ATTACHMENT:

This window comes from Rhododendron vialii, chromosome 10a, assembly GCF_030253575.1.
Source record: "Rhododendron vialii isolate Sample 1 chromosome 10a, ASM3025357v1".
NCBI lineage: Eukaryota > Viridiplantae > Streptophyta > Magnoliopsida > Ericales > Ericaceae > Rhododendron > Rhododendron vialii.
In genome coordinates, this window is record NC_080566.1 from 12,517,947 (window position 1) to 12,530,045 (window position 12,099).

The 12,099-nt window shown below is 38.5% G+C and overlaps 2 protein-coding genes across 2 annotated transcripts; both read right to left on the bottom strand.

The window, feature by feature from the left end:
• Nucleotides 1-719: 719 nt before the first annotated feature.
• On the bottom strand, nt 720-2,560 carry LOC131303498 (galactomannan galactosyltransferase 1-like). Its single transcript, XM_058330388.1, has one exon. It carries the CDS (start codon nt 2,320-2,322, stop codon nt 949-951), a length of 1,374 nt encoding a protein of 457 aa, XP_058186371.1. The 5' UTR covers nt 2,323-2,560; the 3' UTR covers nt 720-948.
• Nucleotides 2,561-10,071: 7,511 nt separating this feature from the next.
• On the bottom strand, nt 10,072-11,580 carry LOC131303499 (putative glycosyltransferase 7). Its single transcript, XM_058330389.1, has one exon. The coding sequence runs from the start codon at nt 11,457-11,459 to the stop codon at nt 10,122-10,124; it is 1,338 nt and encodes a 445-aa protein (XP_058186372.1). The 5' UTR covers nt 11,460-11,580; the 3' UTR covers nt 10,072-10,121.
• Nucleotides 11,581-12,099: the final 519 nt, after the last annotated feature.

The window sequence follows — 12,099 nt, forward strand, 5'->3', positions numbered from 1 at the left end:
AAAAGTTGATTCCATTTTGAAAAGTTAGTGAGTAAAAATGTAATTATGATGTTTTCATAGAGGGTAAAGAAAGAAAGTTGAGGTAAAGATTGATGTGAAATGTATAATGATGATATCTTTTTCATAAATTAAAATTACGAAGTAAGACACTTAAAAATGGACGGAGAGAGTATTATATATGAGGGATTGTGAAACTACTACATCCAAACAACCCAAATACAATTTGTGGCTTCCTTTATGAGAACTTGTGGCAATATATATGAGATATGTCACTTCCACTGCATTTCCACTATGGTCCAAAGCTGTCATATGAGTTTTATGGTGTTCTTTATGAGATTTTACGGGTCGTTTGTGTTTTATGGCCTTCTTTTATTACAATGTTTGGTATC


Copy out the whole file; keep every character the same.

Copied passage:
This window comes from Rhododendron vialii, chromosome 10a, assembly GCF_030253575.1.
Source record: "Rhododendron vialii isolate Sample 1 chromosome 10a, ASM3025357v1".
NCBI lineage: Eukaryota > Viridiplantae > Streptophyta > Magnoliopsida > Ericales > Ericaceae > Rhododendron > Rhododendron vialii.
In genome coordinates, this window is record NC_080566.1 from 12,517,947 (window position 1) to 12,530,045 (window position 12,099).

The 12,099-nt window shown below is 38.5% G+C and overlaps 2 protein-coding genes across 2 annotated transcripts; both read right to left on the bottom strand.

The window, feature by feature from the left end:
• Nucleotides 1-719: 719 nt before the first annotated feature.
• On the bottom strand, nt 720-2,560 carry LOC131303498 (galactomannan galactosyltransferase 1-like). Its single transcript, XM_058330388.1, has one exon. It carries the CDS (start codon nt 2,320-2,322, stop codon nt 949-951), a length of 1,374 nt encoding a protein of 457 aa, XP_058186371.1. The 5' UTR covers nt 2,323-2,560; the 3' UTR covers nt 720-948.
• Nucleotides 2,561-10,071: 7,511 nt separating this feature from the next.
• On the bottom strand, nt 10,072-11,580 carry LOC131303499 (putative glycosyltransferase 7). Its single transcript, XM_058330389.1, has one exon. The coding sequence runs from the start codon at nt 11,457-11,459 to the stop codon at nt 10,122-10,124; it is 1,338 nt and encodes a 445-aa protein (XP_058186372.1). The 5' UTR covers nt 11,460-11,580; the 3' UTR covers nt 10,072-10,121.
• Nucleotides 11,581-12,099: the final 519 nt, after the last annotated feature.

The window sequence follows — 12,099 nt, forward strand, 5'->3', positions numbered from 1 at the left end:
AAAAGTTGATTCCATTTTGAAAAGTTAGTGAGTAAAAATGTAATTATGATGTTTTCATAGAGGGTAAAGAAAGAAAGTTGAGGTAAAGATTGATGTGAAATGTATAATGATGATATCTTTTTCATAAATTAAAATTACGAAGTAAGACACTTAAAAATGGACGGAGAGAGTATTATATATGAGGGATTGTGAAACTACTACATCCAAACAACCCAAATACAATTTGTGGCTTCCTTTATGAGAACTTGTGGCAATATATATGAGATATGTCACTTCCACTGCATTTCCACTATGGTCCAAAGCTGTCATATGAGTTTTATGGTGTTCTTTATGAGATTTTACGGGTCGTTTGTGTTTTATGGCCTTCTTTTATTACAATGTTTGGTATC